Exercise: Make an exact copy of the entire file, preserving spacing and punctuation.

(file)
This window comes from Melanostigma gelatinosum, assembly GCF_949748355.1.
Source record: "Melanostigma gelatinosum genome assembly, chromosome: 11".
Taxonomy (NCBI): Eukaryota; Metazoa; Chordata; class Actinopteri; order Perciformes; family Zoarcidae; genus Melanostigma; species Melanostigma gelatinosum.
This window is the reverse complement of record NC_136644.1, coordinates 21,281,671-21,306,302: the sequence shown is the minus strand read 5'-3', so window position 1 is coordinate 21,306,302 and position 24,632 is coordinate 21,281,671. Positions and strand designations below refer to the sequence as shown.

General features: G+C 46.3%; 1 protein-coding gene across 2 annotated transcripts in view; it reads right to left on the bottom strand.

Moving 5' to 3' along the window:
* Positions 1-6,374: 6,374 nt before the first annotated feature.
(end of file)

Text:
This window comes from Melanostigma gelatinosum, assembly GCF_949748355.1.
Source record: "Melanostigma gelatinosum genome assembly, chromosome: 11".
Taxonomy (NCBI): Eukaryota; Metazoa; Chordata; class Actinopteri; order Perciformes; family Zoarcidae; genus Melanostigma; species Melanostigma gelatinosum.
This window is the reverse complement of record NC_136644.1, coordinates 21,281,671-21,306,302: the sequence shown is the minus strand read 5'-3', so window position 1 is coordinate 21,306,302 and position 24,632 is coordinate 21,281,671. Positions and strand designations below refer to the sequence as shown.

General features: G+C 46.3%; 1 protein-coding gene across 2 annotated transcripts in view; it reads right to left on the bottom strand.

Moving 5' to 3' along the window:
* Positions 1-6,374: 6,374 nt before the first annotated feature.